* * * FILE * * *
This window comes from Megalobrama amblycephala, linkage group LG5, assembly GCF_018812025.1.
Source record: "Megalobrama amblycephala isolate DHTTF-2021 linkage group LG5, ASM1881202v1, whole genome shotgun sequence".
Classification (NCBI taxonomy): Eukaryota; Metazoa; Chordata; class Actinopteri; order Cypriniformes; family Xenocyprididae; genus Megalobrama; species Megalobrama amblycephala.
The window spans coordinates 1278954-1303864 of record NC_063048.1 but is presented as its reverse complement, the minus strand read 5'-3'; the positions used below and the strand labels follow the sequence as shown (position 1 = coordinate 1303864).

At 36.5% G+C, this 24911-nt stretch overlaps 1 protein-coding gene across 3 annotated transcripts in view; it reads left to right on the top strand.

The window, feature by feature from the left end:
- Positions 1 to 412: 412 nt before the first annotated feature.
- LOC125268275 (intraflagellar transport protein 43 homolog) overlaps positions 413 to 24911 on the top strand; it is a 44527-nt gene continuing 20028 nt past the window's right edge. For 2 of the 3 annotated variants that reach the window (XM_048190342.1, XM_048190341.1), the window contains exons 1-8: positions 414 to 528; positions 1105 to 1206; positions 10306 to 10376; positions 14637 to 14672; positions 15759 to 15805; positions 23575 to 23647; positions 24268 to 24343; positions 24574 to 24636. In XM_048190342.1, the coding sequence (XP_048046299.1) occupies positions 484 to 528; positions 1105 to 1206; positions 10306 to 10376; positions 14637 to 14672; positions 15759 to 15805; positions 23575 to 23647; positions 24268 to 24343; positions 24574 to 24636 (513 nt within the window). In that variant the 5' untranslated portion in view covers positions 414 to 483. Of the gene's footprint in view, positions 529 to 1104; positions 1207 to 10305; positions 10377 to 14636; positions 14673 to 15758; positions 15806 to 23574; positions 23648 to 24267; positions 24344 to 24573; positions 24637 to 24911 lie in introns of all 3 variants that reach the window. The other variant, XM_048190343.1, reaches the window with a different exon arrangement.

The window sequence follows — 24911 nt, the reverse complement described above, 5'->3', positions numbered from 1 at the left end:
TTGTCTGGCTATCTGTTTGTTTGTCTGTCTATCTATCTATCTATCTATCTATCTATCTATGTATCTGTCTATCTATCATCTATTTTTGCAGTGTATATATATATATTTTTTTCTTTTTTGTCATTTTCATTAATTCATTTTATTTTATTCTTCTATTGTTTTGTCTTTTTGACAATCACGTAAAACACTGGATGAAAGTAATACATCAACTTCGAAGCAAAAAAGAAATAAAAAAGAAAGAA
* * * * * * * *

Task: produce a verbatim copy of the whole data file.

This window comes from Megalobrama amblycephala, linkage group LG5, assembly GCF_018812025.1.
Source record: "Megalobrama amblycephala isolate DHTTF-2021 linkage group LG5, ASM1881202v1, whole genome shotgun sequence".
Classification (NCBI taxonomy): Eukaryota; Metazoa; Chordata; class Actinopteri; order Cypriniformes; family Xenocyprididae; genus Megalobrama; species Megalobrama amblycephala.
The window spans coordinates 1278954-1303864 of record NC_063048.1 but is presented as its reverse complement, the minus strand read 5'-3'; the positions used below and the strand labels follow the sequence as shown (position 1 = coordinate 1303864).

At 36.5% G+C, this 24911-nt stretch overlaps 1 protein-coding gene across 3 annotated transcripts in view; it reads left to right on the top strand.

The window, feature by feature from the left end:
- Positions 1 to 412: 412 nt before the first annotated feature.
- LOC125268275 (intraflagellar transport protein 43 homolog) overlaps positions 413 to 24911 on the top strand; it is a 44527-nt gene continuing 20028 nt past the window's right edge. For 2 of the 3 annotated variants that reach the window (XM_048190342.1, XM_048190341.1), the window contains exons 1-8: positions 414 to 528; positions 1105 to 1206; positions 10306 to 10376; positions 14637 to 14672; positions 15759 to 15805; positions 23575 to 23647; positions 24268 to 24343; positions 24574 to 24636. In XM_048190342.1, the coding sequence (XP_048046299.1) occupies positions 484 to 528; positions 1105 to 1206; positions 10306 to 10376; positions 14637 to 14672; positions 15759 to 15805; positions 23575 to 23647; positions 24268 to 24343; positions 24574 to 24636 (513 nt within the window). In that variant the 5' untranslated portion in view covers positions 414 to 483. Of the gene's footprint in view, positions 529 to 1104; positions 1207 to 10305; positions 10377 to 14636; positions 14673 to 15758; positions 15806 to 23574; positions 23648 to 24267; positions 24344 to 24573; positions 24637 to 24911 lie in introns of all 3 variants that reach the window. The other variant, XM_048190343.1, reaches the window with a different exon arrangement.

The window sequence follows — 24911 nt, the reverse complement described above, 5'->3', positions numbered from 1 at the left end:
TTGTCTGGCTATCTGTTTGTTTGTCTGTCTATCTATCTATCTATCTATCTATCTATCTATGTATCTGTCTATCTATCATCTATTTTTGCAGTGTATATATATATATTTTTTTCTTTTTTGTCATTTTCATTAATTCATTTTATTTTATTCTTCTATTGTTTTGTCTTTTTGACAATCACGTAAAACACTGGATGAAAGTAATACATCAACTTCGAAGCAAAAAAGAAATAAAAAAGAAAGAA